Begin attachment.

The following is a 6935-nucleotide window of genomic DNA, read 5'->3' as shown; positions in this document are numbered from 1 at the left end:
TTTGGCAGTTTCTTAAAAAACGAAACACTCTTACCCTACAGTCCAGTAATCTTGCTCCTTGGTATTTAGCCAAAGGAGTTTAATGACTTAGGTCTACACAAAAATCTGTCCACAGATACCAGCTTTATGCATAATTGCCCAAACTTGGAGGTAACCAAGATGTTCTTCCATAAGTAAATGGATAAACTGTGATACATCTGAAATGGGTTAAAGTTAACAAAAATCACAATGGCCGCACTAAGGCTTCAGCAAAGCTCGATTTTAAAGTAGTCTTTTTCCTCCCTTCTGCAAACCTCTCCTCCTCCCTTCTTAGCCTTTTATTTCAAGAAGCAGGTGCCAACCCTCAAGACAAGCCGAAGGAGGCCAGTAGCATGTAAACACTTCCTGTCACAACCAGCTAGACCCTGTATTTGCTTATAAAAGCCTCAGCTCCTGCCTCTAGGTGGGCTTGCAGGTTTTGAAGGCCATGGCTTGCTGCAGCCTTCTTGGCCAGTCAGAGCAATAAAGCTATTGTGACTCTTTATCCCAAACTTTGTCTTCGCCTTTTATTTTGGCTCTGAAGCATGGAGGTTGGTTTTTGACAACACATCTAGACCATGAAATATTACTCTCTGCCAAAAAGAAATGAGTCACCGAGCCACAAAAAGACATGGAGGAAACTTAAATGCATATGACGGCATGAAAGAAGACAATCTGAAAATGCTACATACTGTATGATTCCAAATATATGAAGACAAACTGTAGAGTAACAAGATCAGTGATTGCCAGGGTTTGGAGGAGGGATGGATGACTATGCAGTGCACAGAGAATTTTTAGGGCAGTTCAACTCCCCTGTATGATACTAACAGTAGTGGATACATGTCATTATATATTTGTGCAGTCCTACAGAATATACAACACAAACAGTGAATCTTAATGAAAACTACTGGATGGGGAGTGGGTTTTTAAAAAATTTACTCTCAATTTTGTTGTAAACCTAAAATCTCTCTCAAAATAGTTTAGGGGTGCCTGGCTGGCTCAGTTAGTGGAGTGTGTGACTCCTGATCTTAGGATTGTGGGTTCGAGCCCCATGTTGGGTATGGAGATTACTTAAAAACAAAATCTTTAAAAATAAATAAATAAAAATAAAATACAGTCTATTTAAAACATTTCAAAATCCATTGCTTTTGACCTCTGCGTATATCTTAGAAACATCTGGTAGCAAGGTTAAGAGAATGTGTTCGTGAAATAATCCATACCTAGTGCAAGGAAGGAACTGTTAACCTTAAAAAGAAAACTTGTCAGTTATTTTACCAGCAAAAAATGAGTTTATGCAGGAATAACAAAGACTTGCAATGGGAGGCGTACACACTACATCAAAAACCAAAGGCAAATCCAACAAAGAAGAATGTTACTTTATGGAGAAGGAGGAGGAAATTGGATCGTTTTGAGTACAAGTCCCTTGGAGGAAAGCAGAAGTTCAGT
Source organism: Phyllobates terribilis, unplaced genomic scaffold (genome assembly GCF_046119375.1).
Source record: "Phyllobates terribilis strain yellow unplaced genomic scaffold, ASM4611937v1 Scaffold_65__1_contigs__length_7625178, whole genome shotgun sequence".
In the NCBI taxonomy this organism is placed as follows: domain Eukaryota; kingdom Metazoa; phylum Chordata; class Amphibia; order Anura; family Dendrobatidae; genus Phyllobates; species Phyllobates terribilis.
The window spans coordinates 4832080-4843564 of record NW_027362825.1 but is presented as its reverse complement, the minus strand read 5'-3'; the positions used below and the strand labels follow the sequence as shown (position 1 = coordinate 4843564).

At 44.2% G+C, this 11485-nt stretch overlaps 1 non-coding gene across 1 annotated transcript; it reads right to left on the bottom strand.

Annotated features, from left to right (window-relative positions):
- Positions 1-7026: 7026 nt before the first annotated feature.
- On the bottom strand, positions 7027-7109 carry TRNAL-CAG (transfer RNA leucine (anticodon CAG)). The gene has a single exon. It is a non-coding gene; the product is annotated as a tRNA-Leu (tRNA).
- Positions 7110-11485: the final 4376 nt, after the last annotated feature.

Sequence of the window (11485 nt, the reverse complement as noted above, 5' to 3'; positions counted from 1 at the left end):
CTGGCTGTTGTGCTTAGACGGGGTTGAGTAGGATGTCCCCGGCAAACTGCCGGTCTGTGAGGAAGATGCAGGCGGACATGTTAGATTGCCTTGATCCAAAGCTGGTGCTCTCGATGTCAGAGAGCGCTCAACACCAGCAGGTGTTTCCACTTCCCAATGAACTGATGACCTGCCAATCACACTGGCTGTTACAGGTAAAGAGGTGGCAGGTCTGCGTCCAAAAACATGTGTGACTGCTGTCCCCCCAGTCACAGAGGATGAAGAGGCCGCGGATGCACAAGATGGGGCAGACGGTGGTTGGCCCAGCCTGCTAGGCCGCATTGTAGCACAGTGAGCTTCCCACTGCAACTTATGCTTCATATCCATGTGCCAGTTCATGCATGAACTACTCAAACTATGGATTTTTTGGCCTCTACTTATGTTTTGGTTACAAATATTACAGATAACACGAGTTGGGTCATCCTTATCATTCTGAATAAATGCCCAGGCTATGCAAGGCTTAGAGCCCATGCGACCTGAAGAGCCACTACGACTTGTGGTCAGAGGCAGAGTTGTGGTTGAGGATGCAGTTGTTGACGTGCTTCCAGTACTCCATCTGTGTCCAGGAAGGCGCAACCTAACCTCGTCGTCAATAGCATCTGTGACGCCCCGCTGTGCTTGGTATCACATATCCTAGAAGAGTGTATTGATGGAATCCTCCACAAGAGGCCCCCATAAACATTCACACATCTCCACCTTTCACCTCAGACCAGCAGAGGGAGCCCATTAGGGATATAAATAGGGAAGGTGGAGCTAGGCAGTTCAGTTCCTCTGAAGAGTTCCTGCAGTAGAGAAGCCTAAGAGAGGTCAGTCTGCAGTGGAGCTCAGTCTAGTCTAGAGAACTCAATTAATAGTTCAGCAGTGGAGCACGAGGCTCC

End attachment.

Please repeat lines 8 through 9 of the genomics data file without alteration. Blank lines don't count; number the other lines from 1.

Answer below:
Annotated features, from left to right (window-relative positions):
- Positions 1-7026: 7026 nt before the first annotated feature.